The Cult of Self-Esteem

I don’t have (make?) much time for reading lately, but recently Tim handed me a copy of July/August’s The Atlantic and said “there’s an article in here I really think you should read.” When he handed it to me, again, a week later repeating his request I knew it was time to take him seriously (not that I didn’t {take him seriously} before, but I knew that I needed to do it sooner rather than later). The article he wanted me to read, headlining the magazine’s cover that month, was entitled “How the cult of self-esteem is ruining our kids“, and it had me nervous.
“Why?” you ask. Because I had the feeling I was about to read something telling me that the way I had been parenting- that the style which {in my estimation} came naturally to me- was screwing up my kid, and I was not really looking forward to that.

For those who haven’t/don’t want to read this article here’s the short version of what it’s all about: Parental obsession with our childrens’ happiness (the desire, the need, to protect them from all the unhappiness and unpleasantness in the world, the belief that everything, and everyone, should be praised) may be dooming them to a life of unhappiness as an adult; that “attuned” parents might actually be doing more harm than good, creating overly narcissistic, fragile, and ambivalent adults. Yikes.

But I read on. And I ended up highlighting (!).

The funny thing was that many of the passages/quotes I highlighted I related to less as a parent and more as a…well…a person struggling with my own future, and future career specifically. Double yikes.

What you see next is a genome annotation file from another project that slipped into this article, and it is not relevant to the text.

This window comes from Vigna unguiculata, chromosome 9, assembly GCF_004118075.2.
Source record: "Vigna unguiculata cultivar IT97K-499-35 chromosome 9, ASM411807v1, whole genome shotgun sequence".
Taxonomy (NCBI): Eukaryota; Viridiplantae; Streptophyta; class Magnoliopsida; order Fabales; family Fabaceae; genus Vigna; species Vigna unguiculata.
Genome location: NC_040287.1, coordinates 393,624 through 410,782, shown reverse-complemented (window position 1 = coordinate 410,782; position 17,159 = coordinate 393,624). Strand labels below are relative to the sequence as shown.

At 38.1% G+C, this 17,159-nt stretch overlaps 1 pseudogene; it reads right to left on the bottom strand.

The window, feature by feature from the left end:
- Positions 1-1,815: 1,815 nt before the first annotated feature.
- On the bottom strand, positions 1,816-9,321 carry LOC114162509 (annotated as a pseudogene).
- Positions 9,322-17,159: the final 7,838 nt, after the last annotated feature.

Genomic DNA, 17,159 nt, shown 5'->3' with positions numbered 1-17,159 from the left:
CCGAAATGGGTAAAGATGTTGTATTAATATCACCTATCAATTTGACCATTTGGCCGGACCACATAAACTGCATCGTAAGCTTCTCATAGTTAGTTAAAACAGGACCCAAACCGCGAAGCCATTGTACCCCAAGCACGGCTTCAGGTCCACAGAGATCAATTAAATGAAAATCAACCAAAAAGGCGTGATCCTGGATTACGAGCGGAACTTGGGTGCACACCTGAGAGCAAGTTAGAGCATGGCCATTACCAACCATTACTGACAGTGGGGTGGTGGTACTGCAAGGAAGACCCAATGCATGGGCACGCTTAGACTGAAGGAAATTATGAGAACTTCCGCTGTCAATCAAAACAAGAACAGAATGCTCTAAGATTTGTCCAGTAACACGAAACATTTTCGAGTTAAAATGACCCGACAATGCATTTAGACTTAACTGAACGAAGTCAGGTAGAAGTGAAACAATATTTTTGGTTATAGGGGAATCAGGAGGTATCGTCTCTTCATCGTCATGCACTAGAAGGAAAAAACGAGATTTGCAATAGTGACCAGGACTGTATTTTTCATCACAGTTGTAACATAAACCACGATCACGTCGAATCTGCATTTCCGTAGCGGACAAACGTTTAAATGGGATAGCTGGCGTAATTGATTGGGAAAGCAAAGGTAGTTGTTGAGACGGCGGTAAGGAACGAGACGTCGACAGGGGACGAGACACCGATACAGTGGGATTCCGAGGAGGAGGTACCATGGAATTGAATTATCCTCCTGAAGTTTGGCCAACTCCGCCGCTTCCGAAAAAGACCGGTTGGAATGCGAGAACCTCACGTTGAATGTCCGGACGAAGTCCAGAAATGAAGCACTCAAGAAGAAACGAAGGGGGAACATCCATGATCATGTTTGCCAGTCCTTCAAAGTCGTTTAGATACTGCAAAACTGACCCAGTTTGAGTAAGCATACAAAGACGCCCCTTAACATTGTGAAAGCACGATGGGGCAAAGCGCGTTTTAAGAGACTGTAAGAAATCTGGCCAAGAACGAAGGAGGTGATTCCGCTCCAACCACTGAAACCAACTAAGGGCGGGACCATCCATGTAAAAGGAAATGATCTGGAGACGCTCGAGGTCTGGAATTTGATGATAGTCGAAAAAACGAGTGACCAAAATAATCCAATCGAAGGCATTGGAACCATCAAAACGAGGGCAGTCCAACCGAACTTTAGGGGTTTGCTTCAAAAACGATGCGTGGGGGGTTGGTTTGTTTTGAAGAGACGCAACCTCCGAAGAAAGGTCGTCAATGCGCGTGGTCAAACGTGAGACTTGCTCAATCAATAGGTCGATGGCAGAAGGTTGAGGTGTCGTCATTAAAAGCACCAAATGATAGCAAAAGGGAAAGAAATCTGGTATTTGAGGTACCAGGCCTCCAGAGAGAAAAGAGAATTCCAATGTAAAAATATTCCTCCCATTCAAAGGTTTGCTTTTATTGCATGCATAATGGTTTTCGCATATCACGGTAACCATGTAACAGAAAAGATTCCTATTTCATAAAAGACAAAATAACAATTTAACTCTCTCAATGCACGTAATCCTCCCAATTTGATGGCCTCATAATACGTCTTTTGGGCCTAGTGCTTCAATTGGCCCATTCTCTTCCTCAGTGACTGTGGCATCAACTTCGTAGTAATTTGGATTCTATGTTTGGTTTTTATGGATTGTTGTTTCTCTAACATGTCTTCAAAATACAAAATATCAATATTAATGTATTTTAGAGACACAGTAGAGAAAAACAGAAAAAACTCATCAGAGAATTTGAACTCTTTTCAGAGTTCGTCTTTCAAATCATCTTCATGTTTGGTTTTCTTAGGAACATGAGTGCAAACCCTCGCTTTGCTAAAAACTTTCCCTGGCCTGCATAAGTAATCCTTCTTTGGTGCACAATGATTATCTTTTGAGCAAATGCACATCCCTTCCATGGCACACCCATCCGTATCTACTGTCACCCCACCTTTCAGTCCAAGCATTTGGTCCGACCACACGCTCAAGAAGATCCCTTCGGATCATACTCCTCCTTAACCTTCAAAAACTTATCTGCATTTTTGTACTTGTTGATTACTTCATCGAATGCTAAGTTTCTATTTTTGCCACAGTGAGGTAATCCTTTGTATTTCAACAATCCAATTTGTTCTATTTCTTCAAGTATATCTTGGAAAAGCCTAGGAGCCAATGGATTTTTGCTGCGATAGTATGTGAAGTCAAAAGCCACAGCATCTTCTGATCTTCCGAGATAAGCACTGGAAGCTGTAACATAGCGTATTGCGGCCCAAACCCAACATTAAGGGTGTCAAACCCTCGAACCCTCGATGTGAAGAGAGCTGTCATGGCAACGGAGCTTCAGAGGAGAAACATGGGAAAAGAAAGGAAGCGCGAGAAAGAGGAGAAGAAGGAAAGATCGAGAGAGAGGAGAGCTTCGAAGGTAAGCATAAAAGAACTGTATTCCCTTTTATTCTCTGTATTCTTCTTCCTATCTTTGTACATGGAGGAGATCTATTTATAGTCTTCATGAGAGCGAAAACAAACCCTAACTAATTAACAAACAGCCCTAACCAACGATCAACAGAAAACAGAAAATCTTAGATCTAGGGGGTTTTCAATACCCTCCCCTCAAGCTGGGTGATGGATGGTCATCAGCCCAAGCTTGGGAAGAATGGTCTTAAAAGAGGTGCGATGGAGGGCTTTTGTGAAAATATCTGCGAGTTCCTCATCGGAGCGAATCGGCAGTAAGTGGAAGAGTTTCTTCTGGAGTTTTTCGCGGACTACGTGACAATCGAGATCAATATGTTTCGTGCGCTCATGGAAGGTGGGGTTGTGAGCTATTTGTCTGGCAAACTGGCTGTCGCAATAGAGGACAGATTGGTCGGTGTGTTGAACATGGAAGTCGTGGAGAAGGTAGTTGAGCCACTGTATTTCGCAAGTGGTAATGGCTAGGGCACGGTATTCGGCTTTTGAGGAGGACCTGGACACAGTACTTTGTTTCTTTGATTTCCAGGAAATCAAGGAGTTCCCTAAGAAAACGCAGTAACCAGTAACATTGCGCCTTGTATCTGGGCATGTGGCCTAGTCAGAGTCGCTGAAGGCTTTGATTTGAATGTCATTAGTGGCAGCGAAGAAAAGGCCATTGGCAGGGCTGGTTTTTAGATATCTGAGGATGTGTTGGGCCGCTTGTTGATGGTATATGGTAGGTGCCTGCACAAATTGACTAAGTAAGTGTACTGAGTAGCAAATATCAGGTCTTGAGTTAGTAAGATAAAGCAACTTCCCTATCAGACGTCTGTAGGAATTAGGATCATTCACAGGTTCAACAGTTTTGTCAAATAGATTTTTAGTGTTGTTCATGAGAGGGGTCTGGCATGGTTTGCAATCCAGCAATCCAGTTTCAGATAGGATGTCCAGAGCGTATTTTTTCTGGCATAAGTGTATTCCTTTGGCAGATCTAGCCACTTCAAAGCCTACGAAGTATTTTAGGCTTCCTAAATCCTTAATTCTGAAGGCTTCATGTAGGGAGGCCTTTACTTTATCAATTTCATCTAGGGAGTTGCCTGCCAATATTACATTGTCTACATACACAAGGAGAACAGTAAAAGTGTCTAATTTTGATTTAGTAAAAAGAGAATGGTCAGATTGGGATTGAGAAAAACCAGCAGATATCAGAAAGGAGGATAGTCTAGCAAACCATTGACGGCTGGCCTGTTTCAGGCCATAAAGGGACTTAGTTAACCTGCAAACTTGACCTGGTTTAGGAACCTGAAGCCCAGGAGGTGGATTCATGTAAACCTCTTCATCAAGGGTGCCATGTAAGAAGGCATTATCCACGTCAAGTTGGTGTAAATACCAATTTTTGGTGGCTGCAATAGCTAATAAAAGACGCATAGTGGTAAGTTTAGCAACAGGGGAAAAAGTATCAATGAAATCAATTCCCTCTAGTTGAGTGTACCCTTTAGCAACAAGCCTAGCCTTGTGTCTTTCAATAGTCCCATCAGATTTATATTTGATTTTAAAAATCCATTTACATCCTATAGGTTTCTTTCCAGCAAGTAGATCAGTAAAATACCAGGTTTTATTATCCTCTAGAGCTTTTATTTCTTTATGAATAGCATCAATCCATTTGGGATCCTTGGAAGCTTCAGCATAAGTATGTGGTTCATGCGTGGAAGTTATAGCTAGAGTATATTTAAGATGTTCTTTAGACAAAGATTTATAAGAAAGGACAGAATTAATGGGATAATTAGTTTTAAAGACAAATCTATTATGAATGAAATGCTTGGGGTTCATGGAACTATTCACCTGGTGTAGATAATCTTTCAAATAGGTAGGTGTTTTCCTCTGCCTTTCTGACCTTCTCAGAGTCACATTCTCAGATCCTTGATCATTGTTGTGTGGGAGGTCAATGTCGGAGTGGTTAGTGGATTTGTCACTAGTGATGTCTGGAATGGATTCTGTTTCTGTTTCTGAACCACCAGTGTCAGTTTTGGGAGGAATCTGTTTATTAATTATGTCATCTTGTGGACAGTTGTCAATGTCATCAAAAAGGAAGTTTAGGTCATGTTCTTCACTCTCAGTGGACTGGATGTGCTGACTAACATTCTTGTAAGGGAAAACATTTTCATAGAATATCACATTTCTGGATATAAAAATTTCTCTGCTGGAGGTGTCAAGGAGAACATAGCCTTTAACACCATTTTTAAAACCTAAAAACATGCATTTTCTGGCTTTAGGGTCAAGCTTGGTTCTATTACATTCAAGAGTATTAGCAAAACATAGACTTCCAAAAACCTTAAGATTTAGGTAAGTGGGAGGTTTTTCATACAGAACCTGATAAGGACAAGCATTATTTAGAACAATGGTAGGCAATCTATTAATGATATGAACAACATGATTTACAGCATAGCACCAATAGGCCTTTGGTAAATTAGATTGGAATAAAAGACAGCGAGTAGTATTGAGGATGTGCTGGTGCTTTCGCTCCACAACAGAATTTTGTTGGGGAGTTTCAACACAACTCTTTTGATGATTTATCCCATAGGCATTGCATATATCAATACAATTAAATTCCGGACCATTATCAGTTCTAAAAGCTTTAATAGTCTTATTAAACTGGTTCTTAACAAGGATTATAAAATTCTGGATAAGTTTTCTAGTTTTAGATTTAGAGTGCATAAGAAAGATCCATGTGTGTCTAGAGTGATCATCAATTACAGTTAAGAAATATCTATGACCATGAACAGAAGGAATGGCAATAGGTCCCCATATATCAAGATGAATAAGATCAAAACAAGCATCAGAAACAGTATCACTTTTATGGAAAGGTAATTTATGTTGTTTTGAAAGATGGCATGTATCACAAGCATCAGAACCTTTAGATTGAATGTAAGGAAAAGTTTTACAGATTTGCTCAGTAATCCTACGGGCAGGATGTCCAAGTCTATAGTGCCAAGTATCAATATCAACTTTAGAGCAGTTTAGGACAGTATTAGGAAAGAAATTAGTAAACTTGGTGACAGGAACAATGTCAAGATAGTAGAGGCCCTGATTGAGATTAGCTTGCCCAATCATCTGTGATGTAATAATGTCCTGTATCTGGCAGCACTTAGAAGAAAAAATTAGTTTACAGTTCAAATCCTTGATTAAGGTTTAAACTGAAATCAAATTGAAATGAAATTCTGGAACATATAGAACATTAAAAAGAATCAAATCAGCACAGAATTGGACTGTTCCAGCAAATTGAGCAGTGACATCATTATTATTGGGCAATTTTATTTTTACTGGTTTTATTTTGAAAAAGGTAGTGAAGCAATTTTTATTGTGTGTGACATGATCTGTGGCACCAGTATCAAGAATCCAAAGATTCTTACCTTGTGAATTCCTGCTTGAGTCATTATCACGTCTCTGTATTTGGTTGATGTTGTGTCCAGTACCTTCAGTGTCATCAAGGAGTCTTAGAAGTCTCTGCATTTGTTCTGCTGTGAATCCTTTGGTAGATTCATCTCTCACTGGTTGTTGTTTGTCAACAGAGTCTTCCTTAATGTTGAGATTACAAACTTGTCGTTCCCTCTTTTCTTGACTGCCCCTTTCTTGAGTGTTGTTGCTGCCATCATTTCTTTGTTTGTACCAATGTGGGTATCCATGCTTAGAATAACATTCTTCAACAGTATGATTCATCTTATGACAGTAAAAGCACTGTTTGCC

‘Happiness as a byproduct of living your life is a great thing,’ Barry Schwartz, a professor of social theory at Swarthmore College, told me [the article’s author]. ‘But happiness as a goal is a recipe for disaster.’

See the distinction there? Me either; at least not clearly. Yet it is precisely this distinction that motivates me lately. Do I write this blog because it makes me happy or because I want to be happy and I think this writing might lead to that happiness? Do I meal plan and recipe search and shop at the farmers’ market because it makes me happy or am I happy because I allow myself the time to do those things? Does it matter, if in the end I’m happy? If I seek work, hobbies, activities, company that makes me happy am I doing it for the wrong reason? I don’t know.

‘If we want our kids to grow up and be more independent, then we should prepare our kids to leave us every day.’ But that’s a big if. Blume believes that many of us today don’t really want our kids to leave, because we rely on them in various ways to fill the emotional holes in our own lives. Kindlon and Mogel both told me the same thing. Yes, we devote inordinate amounts of time, energy, and resources to our children, but for whose benefit? ‘We’re confusing our own needs with our kids’ needs and calling it good parenting.’

Ah, ha. There is is. As I thought about this further (and read  some commentaries on the article, like this one in particular) I came to realize that it’s not really self-esteem that’s ruining our kids it’s us and (coming from a completely untrained observer) our lack thereof. What I mean is it is our own personal issues, our own struggles with happiness, that might ultimately lead to the kind of problems the author describes seeing in her patients.

“Kindlon also observed that because we tend to have fewer kids than past generations of parents did, each becomes more precious. So we demand more from them—more companionship, more achievement, more happiness. Which is where the line between selflessness (making our kids happy) and selfishness (making ourselves happy) becomes especially thin.